"A jolly useful mud map of Sesriem/Sossusvlei" Top 5 Page for this destination Namib-Naukluft Park Things to Do Tip by CatherineReichardt

Namib-Naukluft Park Things to Do: 81 reviews and 169 photos


I have always found this little sketch plan (what the Aussies endearingly call a 'mud map') extremely useful in planning my visits to the Sesriem/Sossusvlei section of the Namib Naukluft park, and I hope it will be equally useful to others.

The key point to note is the significant distances involved: from the main gate, the parking area for 2 wheel drive (2WD) vehicles at Sossusvlei is 60km, which should take you about an hour to drive as 60kph is the speed limit. Unless you're staying within the park (either at the Sesriem camping site or the very pricey hotel accommodation in and adjacent to the park), this means that in order to avoid the midday sun, you need to get a very early start. This is advisable anyway, as not only is it cooler, but the light conditions are far more suitable for good photography.

The next challenge is which bit to do first, since most moderately athletic types will probably want to hike into Sossusvlei and also climb Dune 45. Neither offer any shade to speak of, and especially in the summer months, the heat is punishing and the risk of dehydration and serious sunburn is commensurately high. So come armed with a hat, high factor sunscreen and preferably a long sleeved top made of a lightweight natural fabric, as well as plenty of water.

I personally would do Sossusvlei first - remembering that if you only have 2WD, it's a 5km hike each way over often soft sand, so the round trip (complete with photo opportunities) will probably take you at least two hours. So in summer, even if you enter the park when the gate opens at 06:00, it will already be 09:00 by the time you're finished at Sossusvlei and about another half hour back to Dune 45.

Climbing Dune 45 is fun - and I would highly recommend it - but like all dune climbing, the 'two steps forward, one step back' routine make it hard going and I wouldn't recommend it for younger children or the unfit. By contrast, the descent is an absolute doddle!

Whichever order you decide to do the other attractions in, I would recommend leaving the beautiful - and much underrated - Sesriem gorge for last, as this is the only place that offers any shade whatsoever. It's not massive compared to other gorges, but it an enchantingly atmospheric place, and well worth an hour or two of your time. The size of the rocks in some of the boulder beds exposed in the gorge walls provides you with a wonderful opportunity to appreciate the power of the occasional flash floods that wash through the Namib's ephemeral rivers. After summer rain there may be water in some hollows in the gorge - some lucky people visiting after storms even get to swim - but don't count on there being any water at other times of the year.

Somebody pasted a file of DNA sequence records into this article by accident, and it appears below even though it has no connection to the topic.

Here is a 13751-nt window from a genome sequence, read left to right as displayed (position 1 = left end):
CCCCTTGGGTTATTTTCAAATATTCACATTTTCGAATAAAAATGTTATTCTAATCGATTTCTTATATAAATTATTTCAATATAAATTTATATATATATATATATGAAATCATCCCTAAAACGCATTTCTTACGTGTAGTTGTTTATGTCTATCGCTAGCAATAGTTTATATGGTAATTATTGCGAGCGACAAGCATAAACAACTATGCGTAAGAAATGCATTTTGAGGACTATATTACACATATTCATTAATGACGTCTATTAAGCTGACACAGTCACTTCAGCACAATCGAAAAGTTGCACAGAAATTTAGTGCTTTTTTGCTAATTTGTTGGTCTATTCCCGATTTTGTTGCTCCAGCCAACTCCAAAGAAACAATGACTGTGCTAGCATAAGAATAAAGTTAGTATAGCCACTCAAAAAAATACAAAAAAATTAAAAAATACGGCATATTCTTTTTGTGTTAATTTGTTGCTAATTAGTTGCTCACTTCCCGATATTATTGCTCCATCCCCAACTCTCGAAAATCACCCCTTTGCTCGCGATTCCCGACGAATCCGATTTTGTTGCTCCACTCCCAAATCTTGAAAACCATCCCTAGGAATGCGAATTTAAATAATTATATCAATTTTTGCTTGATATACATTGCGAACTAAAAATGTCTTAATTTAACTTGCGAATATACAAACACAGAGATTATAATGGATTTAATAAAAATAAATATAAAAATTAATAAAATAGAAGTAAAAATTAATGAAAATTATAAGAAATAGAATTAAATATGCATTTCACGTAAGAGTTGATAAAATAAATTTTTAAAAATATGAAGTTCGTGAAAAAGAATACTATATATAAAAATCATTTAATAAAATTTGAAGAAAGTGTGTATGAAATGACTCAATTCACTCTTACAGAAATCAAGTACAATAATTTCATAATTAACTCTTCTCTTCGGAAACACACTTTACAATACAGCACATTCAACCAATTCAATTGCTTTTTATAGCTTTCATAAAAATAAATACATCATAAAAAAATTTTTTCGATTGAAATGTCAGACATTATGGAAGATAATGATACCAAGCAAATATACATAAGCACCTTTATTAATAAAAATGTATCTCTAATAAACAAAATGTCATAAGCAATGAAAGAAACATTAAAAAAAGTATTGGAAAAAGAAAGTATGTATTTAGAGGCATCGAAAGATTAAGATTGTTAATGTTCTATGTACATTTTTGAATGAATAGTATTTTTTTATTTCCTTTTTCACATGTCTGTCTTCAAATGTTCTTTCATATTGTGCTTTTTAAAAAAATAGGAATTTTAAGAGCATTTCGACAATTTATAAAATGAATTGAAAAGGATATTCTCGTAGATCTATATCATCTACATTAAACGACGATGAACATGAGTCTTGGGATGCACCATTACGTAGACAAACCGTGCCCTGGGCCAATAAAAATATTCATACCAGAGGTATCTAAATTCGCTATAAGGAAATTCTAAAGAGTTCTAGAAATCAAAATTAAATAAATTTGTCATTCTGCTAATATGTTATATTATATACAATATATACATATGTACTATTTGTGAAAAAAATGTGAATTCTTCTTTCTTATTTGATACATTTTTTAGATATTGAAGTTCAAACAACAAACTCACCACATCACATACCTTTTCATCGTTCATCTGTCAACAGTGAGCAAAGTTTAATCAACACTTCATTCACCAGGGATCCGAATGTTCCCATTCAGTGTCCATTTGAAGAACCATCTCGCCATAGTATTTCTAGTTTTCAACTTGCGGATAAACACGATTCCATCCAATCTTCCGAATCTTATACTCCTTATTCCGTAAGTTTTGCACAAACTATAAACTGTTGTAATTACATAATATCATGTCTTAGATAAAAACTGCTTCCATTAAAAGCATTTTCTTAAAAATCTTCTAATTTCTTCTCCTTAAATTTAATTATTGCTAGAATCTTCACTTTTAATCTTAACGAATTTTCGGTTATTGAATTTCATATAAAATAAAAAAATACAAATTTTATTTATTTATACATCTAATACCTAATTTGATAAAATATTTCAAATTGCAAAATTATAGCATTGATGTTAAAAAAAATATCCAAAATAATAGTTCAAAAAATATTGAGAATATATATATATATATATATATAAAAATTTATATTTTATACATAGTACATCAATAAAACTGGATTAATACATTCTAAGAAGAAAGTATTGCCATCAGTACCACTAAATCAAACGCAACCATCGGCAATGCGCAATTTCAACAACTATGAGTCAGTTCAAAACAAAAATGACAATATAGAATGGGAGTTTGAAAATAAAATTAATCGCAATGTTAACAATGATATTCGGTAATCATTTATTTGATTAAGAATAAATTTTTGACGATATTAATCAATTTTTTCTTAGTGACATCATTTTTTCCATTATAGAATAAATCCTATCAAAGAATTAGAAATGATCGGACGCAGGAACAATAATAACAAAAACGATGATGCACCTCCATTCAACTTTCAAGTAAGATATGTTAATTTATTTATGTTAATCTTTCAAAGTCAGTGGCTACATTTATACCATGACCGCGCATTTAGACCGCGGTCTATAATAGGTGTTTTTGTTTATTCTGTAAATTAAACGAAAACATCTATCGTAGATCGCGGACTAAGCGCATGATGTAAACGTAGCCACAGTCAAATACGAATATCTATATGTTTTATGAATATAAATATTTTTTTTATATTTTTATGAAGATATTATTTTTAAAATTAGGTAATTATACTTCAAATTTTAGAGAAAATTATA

Visiting Sossusvlei in the late afternoon when it's cooler and the light is less harsh is theoretically an option, but not such an attractive one given the driving distances involved. Bear in mind that you need to be out of the park by the time that the gate closes at sunset, so working backwards, that mean starting the hike into Sossusvlei about 14:00, which is pretty well the hottest time of the day.

At the time of writing in November 2011, the park gates open and close at 'sunrise and sunset', which isn't awfully helpful from a planning point of view. As a rule of thumb, factor on them opening at 06:00 in summer and 06:45 in winter and closing about 18:00 in winter and 18:30 in summer (the actual times should be signposted at the gate - if not, then ask).

Review Helpfulness: 4.5 out of 5 stars

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  • Updated Jul 25, 2012
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